Rabies, (AFRIKAANS: “Hondsdolheid”) is also known as “mad dog disease” because the transmission of the disease is most frequently associated with bites by infected dogs. It is also commonly known as Hydrophobia which relates to one of the major symptoms, an inability to swallow in spite of intractable thirst. Numerous campaigns are going on throughout the world to lessen the spread of this horrific disease, known to man since ancient times. Although stray dogs are the main source of human rabies, a warm blooded animal, including bats, can carry the virus. Almost all are themselves killed by the disease within days of showing symptoms. Consequently, following a potentially rabies infected bite, scratch or lick, if the animal survives a period of 10 days it may be taken that it was not rabid at the time of the bite.
Things you may be wondering about
In many patients no symptoms occur until the final days of the disease are reached.
The site of the initial inoculation will usually have fully healed and be well forgotten. When the patient begins to experience the first effects of the disease, they may experience fever and headaches and numbness over the original bite site. Following this, patients may complain of anxiety, photophobia, muscular pains and difficulty swallowing.
Like animals, humans may have one of two clinical presentations:
Furious Rabies: (most common variety – 80%).
The patients experience severe muscular spasms which may lead to apnoea, if the respiratory muscles are involved. The patients tend to develop spasm of the pharyngeal muscles which is precipitated by swallowing, the sound of running water or attempts to drink water, cold drafts across the neck or movement.
Paralytic Rabies: Less common variety in humans.
Death may be delayed but always occurs. Patients tend to lie quietly and because of the gross hypersalivation, saliva dribbles from their mouths. Some patients with furious rabies may have periods of paralytic symptoms.
Irrespective of the clinical presentation the patient remains conscious of his fate throughout the last awful days.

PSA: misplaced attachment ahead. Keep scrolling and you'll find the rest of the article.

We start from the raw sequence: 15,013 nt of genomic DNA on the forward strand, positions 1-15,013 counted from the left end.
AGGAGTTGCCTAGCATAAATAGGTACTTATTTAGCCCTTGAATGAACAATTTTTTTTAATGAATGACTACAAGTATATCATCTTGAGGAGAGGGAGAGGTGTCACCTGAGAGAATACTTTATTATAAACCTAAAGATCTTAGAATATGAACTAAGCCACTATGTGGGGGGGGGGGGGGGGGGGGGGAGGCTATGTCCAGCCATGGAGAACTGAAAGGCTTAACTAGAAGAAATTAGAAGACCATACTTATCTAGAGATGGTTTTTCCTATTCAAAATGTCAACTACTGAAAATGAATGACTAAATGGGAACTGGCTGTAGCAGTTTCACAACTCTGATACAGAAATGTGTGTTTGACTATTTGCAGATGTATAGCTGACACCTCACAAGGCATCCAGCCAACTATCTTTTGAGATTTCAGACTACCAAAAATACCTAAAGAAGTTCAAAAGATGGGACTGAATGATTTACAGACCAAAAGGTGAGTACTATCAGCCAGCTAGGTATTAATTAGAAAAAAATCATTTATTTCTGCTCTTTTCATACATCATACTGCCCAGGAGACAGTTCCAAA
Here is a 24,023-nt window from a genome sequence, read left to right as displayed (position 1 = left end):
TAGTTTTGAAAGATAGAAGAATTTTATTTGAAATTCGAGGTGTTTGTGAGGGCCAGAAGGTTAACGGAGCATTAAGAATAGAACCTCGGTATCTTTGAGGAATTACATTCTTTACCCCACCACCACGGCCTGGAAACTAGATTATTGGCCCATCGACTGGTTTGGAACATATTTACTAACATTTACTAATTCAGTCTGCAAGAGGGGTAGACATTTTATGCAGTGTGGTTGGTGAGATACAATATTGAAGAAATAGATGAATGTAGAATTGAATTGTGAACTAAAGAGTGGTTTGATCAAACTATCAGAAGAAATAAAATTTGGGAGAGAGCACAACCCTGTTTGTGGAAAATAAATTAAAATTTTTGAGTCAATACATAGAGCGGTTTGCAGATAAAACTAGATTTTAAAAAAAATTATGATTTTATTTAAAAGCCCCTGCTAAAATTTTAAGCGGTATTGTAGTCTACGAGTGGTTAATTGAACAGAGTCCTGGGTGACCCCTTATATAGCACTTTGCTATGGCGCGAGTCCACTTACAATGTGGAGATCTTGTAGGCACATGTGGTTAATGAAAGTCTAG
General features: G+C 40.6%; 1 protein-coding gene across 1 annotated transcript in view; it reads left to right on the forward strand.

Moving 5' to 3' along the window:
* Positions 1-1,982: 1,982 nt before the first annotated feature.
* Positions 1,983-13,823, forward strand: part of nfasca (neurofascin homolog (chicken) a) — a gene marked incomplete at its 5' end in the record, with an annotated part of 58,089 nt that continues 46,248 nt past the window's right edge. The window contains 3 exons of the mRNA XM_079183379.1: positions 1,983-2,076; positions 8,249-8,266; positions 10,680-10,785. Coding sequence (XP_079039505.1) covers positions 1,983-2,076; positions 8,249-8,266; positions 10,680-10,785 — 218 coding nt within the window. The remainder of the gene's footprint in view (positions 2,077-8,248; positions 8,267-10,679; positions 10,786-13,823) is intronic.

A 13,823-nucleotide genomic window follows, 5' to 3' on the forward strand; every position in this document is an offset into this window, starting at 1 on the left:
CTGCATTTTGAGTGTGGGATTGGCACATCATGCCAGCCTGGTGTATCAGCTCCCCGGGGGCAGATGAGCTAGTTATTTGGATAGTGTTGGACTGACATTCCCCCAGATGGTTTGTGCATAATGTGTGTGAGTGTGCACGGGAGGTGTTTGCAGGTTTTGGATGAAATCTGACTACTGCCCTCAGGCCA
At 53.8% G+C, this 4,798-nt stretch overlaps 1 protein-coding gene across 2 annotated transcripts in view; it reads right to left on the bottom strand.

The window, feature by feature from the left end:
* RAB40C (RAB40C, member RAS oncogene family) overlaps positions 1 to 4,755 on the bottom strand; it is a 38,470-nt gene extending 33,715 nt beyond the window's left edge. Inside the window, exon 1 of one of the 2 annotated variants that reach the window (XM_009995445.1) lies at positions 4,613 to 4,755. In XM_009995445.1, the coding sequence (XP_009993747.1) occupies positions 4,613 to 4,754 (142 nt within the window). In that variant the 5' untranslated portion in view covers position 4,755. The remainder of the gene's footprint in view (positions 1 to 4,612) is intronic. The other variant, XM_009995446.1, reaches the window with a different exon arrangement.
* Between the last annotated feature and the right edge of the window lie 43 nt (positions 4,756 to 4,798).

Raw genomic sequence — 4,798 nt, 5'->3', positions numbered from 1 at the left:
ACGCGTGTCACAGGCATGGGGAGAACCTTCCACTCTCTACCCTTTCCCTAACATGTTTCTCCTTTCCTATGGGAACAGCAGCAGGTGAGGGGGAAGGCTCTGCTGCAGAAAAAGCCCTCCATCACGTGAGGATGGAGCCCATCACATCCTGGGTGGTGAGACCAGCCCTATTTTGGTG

Wounds may be very small and go unnoticed, particularly in the event of bat exposures.
Human to human transmission has not been documented.
NO attempt to catch or kill the animal should be made for fear of further exposure. Report the animal to the local authorities who should have the animal observed and or euthanized by a qualified veterinarian. Remain in contact with the veterinarian until it can be conclusively confirmed whether the animal did / not have rabies.
At the time of Exposure: The bite, scratch or lick should be well washed with soap and water to remove as much saliva as possible from the area. Do NOT scrub the wound as this may force the rabies virus into the nerve endings. Apply an iodine containing antiseptic and or 60% alcohol if iodine is not available.
Do not stitch the wound!
Dress the wound and obtain post exposure prophylaxis which should be administered in accordance with established treatment protocols dependent on whether the animal was known to be rabid or not, the category of the exposure / wound and the patient’s pre-exposure vaccination status.
Post-exposure treatment to prevent the establishment of rabies infection involves first-aid treatment of the wound including thorough cleaning followed by administration of rabies vaccine and anti-rabies immunoglobulin in the case of severe exposure and in the absence of complete, reliable pre-exposure vaccination.
The administration of vaccine, and immunoglobulin if required, must be carried out, or directly supervised, by a physician.
Patients who have established rabies can not be salvaged – they are sedated and made comfortable until death follows…
Mass vaccination of humans is impractical and too costly for governments to commit to, but individuals who have regular exposure to animals such as veterinarians and wild life managers should all receive pre-exposure vaccination.
Travellers to remote areas or regions with no or unreliable access to post-exposure vaccination and rabies immunoglobulin should seriously consider pre-exposure vaccination. That will obviate the need for more than two post-exospore rabies vaccines in the event of an encounter with a rabid or potentially rabid animal and most importantly do away with the need for post exposure Human Rabies Immunoglobulin – a scarce and expensive but life-saving drug.
A primary course consists of two intramuscular or intradermal vaccines on Day 0 and 7, in line with the latest WHO guidelines.
Persons who are more likely to be exposed such as cyclists, joggers, game rangers and veterinarians or persons who will spend a prolonged period of time in remote locations should receive a single booster one year later.